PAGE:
Amazon ecosystem 'could collapse’ in less than 50 years, scientists warn
Large ecosystems such as the Amazon rainforest could collapse in less than 50 years once a crucial tipping point is reached, scientists have claimed.
Their predictions are based on computer simulations using data gathered from more than 40 natural environments.
Writing in Nature Communications, the researchers said some ecosystems are collapsing at a “significantly faster rate” than thought. They said the Amazon rainforest, which is around 2.1 million square miles, could shift to “a savannah-type ecosystem with a mix of trees and grass” in just 49 years while the Caribbean coral reefs, approximately 7,722 square miles, would become bleached and sparsely populated in just 15 years.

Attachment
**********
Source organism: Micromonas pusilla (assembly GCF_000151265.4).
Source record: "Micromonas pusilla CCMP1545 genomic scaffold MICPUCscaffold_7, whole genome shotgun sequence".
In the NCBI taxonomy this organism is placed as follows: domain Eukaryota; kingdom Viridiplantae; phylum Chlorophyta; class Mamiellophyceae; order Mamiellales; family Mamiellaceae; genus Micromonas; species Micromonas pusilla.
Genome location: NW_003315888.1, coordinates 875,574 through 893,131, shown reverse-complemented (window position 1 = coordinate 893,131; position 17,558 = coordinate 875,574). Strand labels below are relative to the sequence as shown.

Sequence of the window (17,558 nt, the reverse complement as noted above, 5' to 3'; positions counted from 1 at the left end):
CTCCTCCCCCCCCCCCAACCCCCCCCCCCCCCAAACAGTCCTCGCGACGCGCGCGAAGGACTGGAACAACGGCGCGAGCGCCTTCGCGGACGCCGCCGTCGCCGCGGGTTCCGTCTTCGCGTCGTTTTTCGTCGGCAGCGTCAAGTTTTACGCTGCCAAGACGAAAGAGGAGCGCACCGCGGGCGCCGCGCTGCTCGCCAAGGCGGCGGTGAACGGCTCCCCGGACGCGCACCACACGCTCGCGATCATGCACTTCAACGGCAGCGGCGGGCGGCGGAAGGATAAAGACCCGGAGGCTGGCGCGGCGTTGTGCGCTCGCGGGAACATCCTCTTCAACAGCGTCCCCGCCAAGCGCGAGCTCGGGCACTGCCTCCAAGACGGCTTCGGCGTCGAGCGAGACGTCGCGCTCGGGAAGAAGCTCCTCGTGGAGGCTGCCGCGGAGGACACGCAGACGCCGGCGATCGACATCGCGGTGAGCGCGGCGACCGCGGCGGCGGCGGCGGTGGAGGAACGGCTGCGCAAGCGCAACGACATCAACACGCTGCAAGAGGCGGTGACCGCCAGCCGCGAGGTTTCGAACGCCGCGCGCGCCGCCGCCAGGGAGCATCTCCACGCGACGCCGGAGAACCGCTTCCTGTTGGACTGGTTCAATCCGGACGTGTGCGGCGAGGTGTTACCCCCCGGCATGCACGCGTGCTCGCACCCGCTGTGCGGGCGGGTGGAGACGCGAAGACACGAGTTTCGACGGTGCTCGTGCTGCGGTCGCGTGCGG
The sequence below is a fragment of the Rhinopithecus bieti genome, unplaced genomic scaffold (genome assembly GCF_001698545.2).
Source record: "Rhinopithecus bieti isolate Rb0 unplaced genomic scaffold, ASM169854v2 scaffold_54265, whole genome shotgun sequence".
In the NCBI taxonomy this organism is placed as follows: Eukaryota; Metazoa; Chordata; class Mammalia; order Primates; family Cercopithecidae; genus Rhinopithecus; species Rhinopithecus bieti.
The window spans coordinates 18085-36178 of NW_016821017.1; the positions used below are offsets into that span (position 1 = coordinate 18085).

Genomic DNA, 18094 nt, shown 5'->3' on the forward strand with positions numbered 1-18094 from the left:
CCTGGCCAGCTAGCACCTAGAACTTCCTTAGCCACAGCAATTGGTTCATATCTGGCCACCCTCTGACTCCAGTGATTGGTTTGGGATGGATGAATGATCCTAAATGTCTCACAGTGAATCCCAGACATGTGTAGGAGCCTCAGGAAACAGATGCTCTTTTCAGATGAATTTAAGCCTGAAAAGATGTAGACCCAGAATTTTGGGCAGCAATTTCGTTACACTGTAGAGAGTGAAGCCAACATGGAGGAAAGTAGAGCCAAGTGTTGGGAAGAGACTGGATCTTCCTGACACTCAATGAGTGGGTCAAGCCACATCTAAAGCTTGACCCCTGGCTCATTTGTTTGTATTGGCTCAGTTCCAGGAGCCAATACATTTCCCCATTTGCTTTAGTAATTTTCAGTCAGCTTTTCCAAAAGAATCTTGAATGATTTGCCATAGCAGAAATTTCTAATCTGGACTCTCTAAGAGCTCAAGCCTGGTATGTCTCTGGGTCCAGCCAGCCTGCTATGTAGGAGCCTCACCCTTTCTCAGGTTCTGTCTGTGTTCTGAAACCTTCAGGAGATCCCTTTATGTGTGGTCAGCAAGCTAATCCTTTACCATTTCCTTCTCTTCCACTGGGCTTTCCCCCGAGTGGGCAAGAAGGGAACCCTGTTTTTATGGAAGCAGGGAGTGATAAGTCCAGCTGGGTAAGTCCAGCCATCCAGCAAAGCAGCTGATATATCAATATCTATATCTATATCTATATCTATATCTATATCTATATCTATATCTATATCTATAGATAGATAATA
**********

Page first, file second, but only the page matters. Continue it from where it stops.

Dr Simon Willcock, of Bangor University’s School of Natural Sciences in Wales, and joint lead author on the study, said: “Unfortunately, what our paper reveals is that humanity needs to prepare for changes far sooner than expected.
“These rapid changes to the world’s largest and most iconic ecosystems would impact the benefits which they provide us with, including everything from food and materials, to the oxygen and water we need for life.”The researchers found that, while larger ecosystems took longer to collapse, their breakdown occurred relatively quickly.
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